The report explained how early mitigation efforts for the impacts of dams that severed salmon and steelhead from their historic habitat were centered around raising the fish in hatcheries. Despite the Bonneville Power Administration, a federal agency that markets electricity from the dams, spending billions of dollars in ratepayer funds on salmon in the basin, not a single run has recovered.

"The failure to meet abundance goals contributes to salmon harvest deficits. At no point since the beginning of Columbia River Basin development have Tribal fishers been able to harvest more than a fraction of their historic share of salmon returns," the report continues.

Dams, the report describes, silenced sites that for thousands of years were "filled with the noise of rushing water and people communing, praying, fishing, trading, and celebrating."

Celilo Falls was "a place of wonder. A symphony of nature, the river was in constant motion," the report stated, quoting from book "The Si'lailo Way." "Native men climbed onto the wood scaffolds and reached into the river with long poles that had nets on the ends. Using these dip nets, they caught migrating salmon."

The reservoir behind Grand Coulee Dam, known today as Lake Roosevelt, reaches 151 miles upstream, inundating well over 100 miles of salmon habitat on the mainstem, and dozens more on the Spokane, Kettle and San Poil rivers, and many small tributaries, along with Kettle Falls itself.

The inundation of Kettle Falls spurred the Ceremony of Tears, a gathering of at least 1,000 people, with representatives of multiple tribes, to mourn the impending loss of the falls in 1940. The construction of Grand Coulee also forced the relocation of many tribal homes and burial sites as it flooded portions of the Colville and Spokane reservations—lands that those tribes just decades before had reserved from their vast ancestral territories.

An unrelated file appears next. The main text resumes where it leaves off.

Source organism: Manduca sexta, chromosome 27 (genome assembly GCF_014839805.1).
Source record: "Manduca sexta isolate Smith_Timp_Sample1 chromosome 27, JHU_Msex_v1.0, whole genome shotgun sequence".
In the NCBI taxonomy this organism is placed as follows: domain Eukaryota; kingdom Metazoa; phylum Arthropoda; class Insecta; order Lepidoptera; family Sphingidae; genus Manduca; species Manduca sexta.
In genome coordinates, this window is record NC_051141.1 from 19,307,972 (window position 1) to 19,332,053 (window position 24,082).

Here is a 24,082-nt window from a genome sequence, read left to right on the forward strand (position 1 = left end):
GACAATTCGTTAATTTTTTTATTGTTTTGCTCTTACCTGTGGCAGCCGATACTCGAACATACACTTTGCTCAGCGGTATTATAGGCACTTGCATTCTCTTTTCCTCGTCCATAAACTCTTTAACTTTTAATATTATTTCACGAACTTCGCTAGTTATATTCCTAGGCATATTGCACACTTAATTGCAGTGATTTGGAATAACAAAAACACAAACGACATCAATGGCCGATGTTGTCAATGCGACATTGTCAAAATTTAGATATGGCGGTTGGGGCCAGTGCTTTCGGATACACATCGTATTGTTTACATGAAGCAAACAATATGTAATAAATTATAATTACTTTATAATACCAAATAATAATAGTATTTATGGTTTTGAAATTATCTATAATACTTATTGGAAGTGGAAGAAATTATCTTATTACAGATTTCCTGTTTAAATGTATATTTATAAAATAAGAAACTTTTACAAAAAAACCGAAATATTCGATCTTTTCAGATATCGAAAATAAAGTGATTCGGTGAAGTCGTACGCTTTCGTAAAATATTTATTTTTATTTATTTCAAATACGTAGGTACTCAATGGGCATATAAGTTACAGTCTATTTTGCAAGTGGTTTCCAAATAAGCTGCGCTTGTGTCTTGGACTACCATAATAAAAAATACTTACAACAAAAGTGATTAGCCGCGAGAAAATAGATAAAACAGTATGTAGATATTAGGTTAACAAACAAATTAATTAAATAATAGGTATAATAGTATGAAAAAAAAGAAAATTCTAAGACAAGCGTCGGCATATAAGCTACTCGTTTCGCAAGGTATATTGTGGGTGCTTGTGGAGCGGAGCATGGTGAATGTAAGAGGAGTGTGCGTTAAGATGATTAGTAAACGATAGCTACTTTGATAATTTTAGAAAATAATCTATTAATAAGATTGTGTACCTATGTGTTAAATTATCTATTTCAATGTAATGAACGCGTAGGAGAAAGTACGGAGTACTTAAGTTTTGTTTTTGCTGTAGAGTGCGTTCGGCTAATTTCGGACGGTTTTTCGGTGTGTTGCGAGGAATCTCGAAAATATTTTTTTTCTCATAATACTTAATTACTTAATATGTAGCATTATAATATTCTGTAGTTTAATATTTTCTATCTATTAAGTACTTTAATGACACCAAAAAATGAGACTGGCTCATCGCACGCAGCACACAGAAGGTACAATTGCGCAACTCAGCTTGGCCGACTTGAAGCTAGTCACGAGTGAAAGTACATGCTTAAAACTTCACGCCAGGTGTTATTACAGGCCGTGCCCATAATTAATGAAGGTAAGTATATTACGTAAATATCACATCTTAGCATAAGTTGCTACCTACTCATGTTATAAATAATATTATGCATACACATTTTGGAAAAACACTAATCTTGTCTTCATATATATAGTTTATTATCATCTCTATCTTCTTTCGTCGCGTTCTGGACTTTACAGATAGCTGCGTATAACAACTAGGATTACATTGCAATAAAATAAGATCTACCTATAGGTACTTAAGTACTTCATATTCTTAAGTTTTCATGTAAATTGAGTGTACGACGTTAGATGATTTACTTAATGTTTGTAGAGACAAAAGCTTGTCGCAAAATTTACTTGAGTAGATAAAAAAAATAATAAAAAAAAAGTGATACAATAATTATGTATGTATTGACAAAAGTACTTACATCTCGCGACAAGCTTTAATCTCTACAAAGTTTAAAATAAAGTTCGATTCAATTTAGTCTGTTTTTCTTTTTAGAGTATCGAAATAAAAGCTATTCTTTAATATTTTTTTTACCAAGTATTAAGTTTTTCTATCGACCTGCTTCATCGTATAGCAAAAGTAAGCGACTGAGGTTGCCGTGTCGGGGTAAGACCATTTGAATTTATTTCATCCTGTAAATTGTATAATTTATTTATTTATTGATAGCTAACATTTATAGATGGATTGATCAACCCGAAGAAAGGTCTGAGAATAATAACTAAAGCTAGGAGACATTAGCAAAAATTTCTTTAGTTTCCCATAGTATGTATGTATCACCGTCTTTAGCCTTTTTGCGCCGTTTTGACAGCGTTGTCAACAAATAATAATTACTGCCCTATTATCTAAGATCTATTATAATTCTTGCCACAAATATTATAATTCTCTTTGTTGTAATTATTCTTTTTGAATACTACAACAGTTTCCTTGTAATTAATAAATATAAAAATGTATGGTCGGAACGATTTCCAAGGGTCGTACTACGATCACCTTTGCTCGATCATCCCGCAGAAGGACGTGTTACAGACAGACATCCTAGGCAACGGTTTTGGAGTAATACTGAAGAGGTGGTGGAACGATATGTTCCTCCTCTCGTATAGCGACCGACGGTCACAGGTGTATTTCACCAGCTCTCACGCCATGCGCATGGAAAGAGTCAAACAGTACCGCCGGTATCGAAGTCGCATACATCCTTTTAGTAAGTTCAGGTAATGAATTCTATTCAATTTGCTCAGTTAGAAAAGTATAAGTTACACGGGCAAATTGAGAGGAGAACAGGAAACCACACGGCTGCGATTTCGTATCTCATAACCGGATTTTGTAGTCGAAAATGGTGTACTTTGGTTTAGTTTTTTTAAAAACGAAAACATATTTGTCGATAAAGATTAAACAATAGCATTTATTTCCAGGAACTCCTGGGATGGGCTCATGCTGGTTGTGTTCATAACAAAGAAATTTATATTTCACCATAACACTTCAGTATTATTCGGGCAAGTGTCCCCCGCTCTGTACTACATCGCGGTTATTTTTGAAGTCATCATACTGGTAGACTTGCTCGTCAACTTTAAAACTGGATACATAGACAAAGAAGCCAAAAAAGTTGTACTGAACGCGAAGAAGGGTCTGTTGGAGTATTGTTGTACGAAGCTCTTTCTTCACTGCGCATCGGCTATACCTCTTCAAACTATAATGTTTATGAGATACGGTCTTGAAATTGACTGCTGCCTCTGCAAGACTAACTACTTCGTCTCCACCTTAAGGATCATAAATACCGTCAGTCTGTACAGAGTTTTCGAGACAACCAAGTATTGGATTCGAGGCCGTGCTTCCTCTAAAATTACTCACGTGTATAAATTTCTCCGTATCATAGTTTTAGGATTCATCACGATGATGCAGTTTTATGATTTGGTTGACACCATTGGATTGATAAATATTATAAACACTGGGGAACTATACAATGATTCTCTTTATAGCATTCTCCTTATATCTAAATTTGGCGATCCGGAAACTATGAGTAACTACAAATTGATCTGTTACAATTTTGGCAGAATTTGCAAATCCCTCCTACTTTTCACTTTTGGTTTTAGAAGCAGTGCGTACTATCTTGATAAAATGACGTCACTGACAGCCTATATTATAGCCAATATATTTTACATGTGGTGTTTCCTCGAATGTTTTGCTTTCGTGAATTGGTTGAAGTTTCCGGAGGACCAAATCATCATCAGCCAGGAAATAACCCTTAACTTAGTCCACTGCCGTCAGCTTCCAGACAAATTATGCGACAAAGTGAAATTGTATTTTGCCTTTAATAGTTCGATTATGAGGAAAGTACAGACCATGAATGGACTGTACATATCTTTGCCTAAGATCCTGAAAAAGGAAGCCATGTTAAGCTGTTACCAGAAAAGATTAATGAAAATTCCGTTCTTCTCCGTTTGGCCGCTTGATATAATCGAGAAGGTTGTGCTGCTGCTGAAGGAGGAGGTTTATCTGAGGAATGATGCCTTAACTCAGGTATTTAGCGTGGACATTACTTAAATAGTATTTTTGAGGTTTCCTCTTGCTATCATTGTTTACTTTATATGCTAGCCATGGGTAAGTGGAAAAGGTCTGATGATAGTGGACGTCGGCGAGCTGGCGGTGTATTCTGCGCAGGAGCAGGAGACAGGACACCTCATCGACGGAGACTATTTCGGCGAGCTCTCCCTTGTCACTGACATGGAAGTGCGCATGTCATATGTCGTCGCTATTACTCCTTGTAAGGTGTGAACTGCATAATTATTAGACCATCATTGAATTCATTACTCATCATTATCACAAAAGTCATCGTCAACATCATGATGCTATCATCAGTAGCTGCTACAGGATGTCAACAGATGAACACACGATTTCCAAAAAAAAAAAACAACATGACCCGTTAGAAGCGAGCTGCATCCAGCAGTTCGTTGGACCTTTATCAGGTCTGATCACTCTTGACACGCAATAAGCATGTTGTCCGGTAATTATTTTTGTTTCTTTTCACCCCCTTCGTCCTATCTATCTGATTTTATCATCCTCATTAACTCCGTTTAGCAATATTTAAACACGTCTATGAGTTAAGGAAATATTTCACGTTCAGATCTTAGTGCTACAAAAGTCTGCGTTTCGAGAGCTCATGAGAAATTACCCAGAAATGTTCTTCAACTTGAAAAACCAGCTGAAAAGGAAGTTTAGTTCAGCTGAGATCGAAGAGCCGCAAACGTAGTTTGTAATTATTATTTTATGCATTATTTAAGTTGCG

"And yet, Celilo and Kettle Falls are only the largest and busiest fishing sites flooded by the federal dams," the report states, acknowledging further harm.

"The flourishing of Basin Tribes is inextricably linked to the health of the Columbia River and its tributaries. The holistic nature of the impacts on the Tribes documented in this report makes clear that the government must aim for more than compliance with the ESA and other environmental statutes," the report states. "The government should support actions that achieve healthy and abundant populations of salmon, other fish, and wildlife throughout the Basin."

The National Oceanic and Atmospheric Administration, in a comprehensive report on the river released in September 2022, stated that dam removal on the Lower Snake will be necessary along with other actions to boost salmon abundance.

"The Yakama Nation has always spoke for the water, fish, and cultural resources that cannot speak-up for themselves. I am hopeful that through this , federal entities will listen to Yakama People," said Gerald Lewis, Yakama Tribal Council chairman, in a statement.

"We will know that we have been heard when the hydro-system agencies start prioritizing their commitments to salmon recovery and our tribal fishers."

2024 The Seattle Times. Distributed by Tribune Content Agency, LLC.

Citation: Biden administration acknowledges harms of Columbia River dams on Indigenous people (2024, June 19) retrieved 18 July 2024 from https://phys.org/news/2024-06-biden-administration-acknowledges-columbia-river.html